Adolescence is confusing, awkward and messy, especially if your family has a curse that turns you into a giant red panda. That’s the basic premise to Pixar’s “Turning Red”, which is streaming on Disney Plus, even though it should have been released theatrically.
We follow Meilin “Mei” Lee (Rosalie Chiang), a 13-year-old Chinese-Canadian girl living in 2002 Toronto, who freaks out when she one day turns into a giant red panda. Centuries ago, her ancestor, Sun Yee, was granted the ability to protect her village by a goddess, and it’s been passed down genetically ever since.
However, in contemporary times of peace, the panda blessing has turned into a hinderance, and the family has developed a ritual to seal their pandas in inanimate objects shortly after they develop during puberty. The ritual is time-sensitive and needs to be done on a certain date and time, and it’s suggested that the longer a family member stays in their panda form, the harder it will be to contain it.
The panda is triggered by strong emotions, and Mei learns early on that her friends Miriam Mendelsohn (Ava Morse), Priya Mangal (Maitreyi Ramakrishnan) and Abby Park (Hyein Park) keep her calm and centered, so she seeks them out. Her panda power, though, manifested close to a concert by their favorite band, 4*Town (they’re a “Backstreet Boys” homage), and the ritual to seal it is the same day as the concert, which creates conflict with Mei. To make matters worse, her mother, Ming Lee (Sandra Oh), is overbearing and overprotective, which drives Mei to disobey her to attend the concert.
Mei’s family plays a big role in this film, shaping her character by providing her with generational challenges to overcome. Her father, Jin Lee (Orion Lee), is quiet but understanding and calm — a big counterweight to her mother, but he’s also less active in the family dynamic. While her mother goes a bit too far to protect Mei, it’s clear that Ming cares about and loves her — they just have a disconnect, which was directly influenced by Ming’s relationship with her own mom, Wu (Wai Ching Ho), who was tough on her growing up, rarely giving her approval. Ming and Wu have been distanced for years because of how difficult Ming’s panda was to contain, which left Wu scarred.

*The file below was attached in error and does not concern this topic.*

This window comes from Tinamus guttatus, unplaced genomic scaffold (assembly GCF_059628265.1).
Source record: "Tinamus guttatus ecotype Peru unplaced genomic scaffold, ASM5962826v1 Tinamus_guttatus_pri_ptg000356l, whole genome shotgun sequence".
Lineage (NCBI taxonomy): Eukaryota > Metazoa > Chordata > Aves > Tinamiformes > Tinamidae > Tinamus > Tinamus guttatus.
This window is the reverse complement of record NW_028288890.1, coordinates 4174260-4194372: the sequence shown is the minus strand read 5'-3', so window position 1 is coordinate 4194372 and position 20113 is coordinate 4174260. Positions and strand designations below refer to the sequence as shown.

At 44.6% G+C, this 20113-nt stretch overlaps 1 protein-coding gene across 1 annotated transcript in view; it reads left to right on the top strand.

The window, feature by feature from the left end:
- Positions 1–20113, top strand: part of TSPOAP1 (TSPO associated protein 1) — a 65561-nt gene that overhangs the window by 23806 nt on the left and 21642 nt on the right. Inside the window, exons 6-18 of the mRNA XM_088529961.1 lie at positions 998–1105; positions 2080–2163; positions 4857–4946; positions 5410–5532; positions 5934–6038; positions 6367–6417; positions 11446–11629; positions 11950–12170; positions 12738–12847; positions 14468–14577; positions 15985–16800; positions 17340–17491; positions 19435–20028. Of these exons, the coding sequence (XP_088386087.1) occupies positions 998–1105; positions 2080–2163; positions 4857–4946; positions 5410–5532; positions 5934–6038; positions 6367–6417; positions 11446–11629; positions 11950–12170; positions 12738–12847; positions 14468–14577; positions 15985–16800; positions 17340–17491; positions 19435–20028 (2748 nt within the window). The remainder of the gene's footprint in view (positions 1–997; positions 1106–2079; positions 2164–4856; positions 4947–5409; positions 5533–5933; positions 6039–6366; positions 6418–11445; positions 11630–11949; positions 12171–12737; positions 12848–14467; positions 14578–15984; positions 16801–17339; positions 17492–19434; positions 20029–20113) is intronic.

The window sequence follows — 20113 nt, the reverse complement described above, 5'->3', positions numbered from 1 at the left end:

In typical Pixar fashion, this is a film about a family coming together by learning to accept each other’s flaws and coming to an understanding. It’s not one of their strongest films, but it has their signature heart and has sophisticated emotional depth when it allows itself to slow down.
Mei is a great protagonist, and the film does a great job of depicting what a huge deal something like a concert is to a 13-year-old. Its animation is vibrant and energetic and appropriate for its subject matter, though at times its frantic pace does come off as obnoxious.
“Turning Red” sits somewhere in the middle of Pixar’s catalogue in terms of quality, far below the likes of “Inside Out” and “Toy Story 4”, but above the “Cars” franchise and miles above “The Good Dinosaur.”
As stated before, this film should have been released theatrically, but unlike “Soul”, I didn’t feel like anything was lost by viewing it on streaming first. Still, it’s not great seeing Pixar held hostage in hopes of driving up Disney Plus subscriptions, but that’s a discussion that warrants its own post.
“Turning Red” gets an 8.5/10